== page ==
We all have them: those projects that seem to go on forever that you just can’t quite finish, no matter how hard you try. They always require one more piece of data to be collected, one more editing pass on the report, or one more person’s review, and the final deadline keeps moving further and further into the future. So how do you successfully close out a project that just won’t die so that you can move on to other projects?
Publish an immovable deadline or budget. Often, due dates can slip because nothing is forcing the issue. By announcing the date when the results will be released or the document made public, the team can focus on completing as much as they can within that time frame. Alternatively, if the project has a fixed budget (whether in terms of money or hours of your time), you can mention when you are close to reaching the end of it and determine how much more can be done with the resources that are left.
Define a firm scope. Scope creep is an all-too-common problem: we keep wanting to do things bigger and better, so we add more and more to the project until the result is trying to be everything to everyone. If this is your problem, go back and review the initial parameters for the project, and determine what is within the scope of the project and what isn’t. Maybe some of those out-of-scope ideas can be turned into the next project—started after this one is finished.
Build on solid ground. Maybe the reason you can’t finish is that the assumptions and parameters continue to change, so everything you do is outdated as soon as you do it. In this case, you might want to take a step back and figure out why things are changing. Do you need to address the changing parameters? Or just pick and work under one set of conditions?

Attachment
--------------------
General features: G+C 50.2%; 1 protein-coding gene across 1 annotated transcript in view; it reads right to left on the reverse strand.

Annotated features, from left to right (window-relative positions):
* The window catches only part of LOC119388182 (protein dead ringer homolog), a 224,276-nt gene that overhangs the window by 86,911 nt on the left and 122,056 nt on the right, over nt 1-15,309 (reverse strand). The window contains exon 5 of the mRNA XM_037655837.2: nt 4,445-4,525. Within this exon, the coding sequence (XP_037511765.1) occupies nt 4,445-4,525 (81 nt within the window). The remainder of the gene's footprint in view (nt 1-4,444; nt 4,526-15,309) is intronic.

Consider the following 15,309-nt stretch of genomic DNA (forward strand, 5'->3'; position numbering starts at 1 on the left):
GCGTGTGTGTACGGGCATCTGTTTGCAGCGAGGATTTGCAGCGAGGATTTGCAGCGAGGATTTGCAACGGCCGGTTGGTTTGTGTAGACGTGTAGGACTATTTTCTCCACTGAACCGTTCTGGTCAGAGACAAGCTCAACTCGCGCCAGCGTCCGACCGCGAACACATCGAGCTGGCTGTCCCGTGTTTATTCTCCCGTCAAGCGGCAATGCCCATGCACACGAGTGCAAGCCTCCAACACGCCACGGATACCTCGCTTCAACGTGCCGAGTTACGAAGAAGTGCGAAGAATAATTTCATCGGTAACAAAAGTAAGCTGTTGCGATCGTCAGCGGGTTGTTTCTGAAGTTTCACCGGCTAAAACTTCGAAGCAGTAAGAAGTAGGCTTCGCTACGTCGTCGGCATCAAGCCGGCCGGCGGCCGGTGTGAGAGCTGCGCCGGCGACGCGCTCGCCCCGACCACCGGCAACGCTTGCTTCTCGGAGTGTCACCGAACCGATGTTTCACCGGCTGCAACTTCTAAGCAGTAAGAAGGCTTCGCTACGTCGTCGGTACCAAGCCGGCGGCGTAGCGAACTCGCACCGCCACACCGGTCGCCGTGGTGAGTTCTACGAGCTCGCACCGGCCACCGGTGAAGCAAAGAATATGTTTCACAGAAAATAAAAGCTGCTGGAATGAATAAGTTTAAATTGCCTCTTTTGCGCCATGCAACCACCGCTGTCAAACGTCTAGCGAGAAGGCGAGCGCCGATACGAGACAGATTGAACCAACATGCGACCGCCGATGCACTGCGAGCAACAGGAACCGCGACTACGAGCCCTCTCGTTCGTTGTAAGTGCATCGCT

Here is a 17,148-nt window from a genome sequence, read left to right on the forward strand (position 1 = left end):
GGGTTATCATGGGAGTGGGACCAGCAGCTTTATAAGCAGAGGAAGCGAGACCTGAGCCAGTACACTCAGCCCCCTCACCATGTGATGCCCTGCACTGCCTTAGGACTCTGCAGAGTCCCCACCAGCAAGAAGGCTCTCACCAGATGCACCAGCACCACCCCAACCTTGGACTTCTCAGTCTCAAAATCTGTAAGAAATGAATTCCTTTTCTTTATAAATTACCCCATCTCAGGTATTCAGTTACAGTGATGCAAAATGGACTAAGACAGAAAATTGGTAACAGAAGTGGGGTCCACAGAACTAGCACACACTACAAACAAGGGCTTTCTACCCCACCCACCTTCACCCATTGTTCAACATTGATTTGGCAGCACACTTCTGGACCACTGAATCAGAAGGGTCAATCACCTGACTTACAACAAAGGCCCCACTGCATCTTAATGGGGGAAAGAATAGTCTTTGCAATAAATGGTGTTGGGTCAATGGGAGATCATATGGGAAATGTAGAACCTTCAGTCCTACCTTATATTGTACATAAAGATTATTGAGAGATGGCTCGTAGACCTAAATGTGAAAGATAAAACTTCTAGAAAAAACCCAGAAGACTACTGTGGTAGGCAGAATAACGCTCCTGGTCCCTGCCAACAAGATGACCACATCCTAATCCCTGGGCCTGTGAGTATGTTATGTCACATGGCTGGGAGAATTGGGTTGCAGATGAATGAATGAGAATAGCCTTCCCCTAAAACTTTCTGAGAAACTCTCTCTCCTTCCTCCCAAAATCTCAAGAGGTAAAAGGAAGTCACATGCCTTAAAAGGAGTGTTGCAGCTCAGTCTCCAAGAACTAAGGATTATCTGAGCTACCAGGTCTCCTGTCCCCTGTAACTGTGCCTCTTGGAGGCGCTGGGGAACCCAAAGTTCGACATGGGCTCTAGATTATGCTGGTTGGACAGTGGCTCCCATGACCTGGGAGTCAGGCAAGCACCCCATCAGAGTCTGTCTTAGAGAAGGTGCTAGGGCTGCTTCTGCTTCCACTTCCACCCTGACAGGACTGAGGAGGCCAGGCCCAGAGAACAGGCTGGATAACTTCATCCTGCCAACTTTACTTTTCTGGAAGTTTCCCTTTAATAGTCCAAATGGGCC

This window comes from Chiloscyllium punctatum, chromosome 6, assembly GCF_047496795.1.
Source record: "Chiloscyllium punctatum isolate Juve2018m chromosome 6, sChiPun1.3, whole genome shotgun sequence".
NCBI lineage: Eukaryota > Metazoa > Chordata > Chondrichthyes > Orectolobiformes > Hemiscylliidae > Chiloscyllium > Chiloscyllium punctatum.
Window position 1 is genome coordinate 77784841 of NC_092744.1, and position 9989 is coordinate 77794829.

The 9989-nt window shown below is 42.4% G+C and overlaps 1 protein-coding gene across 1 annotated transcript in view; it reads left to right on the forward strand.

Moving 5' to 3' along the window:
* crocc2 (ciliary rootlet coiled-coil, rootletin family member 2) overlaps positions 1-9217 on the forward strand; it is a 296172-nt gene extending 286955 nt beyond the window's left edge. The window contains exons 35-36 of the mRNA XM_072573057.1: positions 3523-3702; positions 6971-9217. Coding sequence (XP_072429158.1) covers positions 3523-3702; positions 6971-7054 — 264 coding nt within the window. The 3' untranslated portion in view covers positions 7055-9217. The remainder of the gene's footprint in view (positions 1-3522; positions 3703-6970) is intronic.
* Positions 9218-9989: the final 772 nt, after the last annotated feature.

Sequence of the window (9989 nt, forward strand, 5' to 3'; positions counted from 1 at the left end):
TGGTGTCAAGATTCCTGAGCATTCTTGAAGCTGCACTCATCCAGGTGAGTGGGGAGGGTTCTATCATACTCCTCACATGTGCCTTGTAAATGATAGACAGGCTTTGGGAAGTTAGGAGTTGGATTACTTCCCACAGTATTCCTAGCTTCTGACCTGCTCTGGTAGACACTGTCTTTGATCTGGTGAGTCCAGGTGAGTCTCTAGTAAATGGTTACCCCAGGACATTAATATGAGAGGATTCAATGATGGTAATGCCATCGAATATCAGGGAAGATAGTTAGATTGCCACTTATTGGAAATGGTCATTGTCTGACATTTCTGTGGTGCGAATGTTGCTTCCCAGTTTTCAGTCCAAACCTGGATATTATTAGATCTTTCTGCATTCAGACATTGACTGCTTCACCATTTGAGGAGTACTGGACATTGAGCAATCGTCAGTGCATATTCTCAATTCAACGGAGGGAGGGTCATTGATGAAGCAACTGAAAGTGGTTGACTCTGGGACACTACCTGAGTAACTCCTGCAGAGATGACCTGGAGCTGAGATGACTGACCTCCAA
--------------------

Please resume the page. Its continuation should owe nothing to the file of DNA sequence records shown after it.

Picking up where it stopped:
Agree to disagree. Maybe the project can’t end because some people involved disagree about how it should be done, what should be included, or what conditions should be used or discussed. In this case, the person leading the project may have to use their authority to make a decision in order to get things moving forward again.
Identify the actual customer. Maybe the reason you are having a hard time getting it right is that the person directing the work is not getting instructions and feedback from the customer. If multiple intermediaries are reviewing the project, the parameters could be getting muddled along the way, and so your submission does not match the customer’s expectations. Try to get very clear directions from the customer as to exactly what is needed to complete the deliverables.
Zombie projects can be hard to put to rest but not impossible. While some projects may be so frustrating you want to run away from your coworkers, that is never a good idea. It’s much better to figure out what is driving all the delays and then find a way around them. Delivering a perfect product is always the ideal, but delivering something imperfect is much better than not delivering anything.
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